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For Brenda Thyssen of Triple B Produce Farm near New London, it was an abundance of tomatoes. For Dave Meuer of Meuer Farm at rural Chilton in Calumet County, it was a major overhaul in farming.

And for Kriss Marion of Circle M Market near Blanchardville on the border of Lafayette and Iowa counties in southwest Wisconsin, it was the establishment of a Community Supported Agriculture venture followed by the opening of a bed and breakfast facility.

The 'it' for this trio is the creation and operation of a business generally referred to as 'agritourism.' They described their experiences during a panel program that was part of an agritourism workshop held as a preconvention event by the Wisconsin Farmers Union with co-sponsorship by the Wisconsin Agricultural Tourism Association.

Two breakout sessions with a total of six presenters were also held during the program which was titled 'Beyond Traditional Agritourism: Cultivating Community on Our Farm.'

Triple B produce experiences

Although she has operated a CSA with up to 60 members for nine years, the breakthrough for Thyssen came with the excess planting of 900 tomato plants in 2015 that led to pick your own invitations at $15 per bushel, along with already-picked tomatoes for $30 per bushel. For 2016, she plans to add beans and cucumbers to the on-farm offerings.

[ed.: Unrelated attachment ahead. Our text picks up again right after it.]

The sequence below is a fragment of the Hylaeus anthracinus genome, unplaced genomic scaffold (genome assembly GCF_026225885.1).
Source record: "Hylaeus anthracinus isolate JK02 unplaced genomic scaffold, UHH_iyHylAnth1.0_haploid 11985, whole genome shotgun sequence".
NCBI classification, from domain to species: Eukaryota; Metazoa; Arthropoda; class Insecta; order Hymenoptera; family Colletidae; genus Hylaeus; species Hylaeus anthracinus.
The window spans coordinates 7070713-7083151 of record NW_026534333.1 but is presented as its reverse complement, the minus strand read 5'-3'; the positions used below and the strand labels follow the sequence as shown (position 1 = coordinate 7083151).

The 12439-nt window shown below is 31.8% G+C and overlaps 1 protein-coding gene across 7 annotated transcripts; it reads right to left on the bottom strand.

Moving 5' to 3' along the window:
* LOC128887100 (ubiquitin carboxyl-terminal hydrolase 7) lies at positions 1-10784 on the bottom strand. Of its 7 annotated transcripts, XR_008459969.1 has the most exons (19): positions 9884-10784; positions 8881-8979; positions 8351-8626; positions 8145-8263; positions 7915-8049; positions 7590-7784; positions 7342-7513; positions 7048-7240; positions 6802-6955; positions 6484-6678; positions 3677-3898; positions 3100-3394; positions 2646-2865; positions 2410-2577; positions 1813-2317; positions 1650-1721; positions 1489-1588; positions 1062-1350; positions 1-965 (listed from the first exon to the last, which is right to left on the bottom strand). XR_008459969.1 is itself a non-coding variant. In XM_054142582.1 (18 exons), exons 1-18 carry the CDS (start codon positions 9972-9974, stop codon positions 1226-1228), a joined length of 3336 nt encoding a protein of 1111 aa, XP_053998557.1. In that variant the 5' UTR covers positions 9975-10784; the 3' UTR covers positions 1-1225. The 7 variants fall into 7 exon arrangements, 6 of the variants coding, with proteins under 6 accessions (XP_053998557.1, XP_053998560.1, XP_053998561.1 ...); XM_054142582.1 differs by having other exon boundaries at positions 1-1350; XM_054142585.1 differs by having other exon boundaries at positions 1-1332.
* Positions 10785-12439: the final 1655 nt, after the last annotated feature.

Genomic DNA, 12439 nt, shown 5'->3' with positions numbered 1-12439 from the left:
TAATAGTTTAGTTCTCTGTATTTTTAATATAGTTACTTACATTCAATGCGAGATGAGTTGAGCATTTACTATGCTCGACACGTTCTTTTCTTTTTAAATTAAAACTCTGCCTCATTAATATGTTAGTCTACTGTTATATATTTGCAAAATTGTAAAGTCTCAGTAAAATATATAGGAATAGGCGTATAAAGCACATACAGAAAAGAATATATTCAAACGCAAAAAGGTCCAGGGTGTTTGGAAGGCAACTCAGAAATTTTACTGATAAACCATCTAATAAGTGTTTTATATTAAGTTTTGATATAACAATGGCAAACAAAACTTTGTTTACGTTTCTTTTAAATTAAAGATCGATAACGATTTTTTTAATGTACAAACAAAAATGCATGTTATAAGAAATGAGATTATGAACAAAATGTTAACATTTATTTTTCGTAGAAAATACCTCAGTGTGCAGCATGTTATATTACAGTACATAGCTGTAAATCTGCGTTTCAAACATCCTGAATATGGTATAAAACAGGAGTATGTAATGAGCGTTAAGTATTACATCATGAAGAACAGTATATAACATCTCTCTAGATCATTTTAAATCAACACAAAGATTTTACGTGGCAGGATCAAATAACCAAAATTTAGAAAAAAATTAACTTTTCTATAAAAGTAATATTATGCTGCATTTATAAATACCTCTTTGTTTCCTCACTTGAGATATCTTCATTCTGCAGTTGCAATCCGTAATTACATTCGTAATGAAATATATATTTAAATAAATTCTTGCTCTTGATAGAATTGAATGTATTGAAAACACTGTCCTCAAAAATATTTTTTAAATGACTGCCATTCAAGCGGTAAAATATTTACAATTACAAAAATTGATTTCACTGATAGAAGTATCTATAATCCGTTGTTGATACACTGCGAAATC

Thyssen traces her introduction to a CSA through a Wisconsin Public Television program at a time when she was accustomed to giving away extra garden produce. Through contacts with local community residents and organizations, she succeeded in 'getting urban people to come out' and pay for fresh produce, she said.

'People are curious,' Thyssen said. She takes advantage of that tendency not only with word of mouth promotions but also with a social media presence on Facebook and with a website at www.triplebproduce.com.

Triple B Produce also offers classes on how to can tomatoes safely, Thyssen noted. Her husband helps greatly with maintenance for the on-farm agritourism business.

CSA to bed and breakfast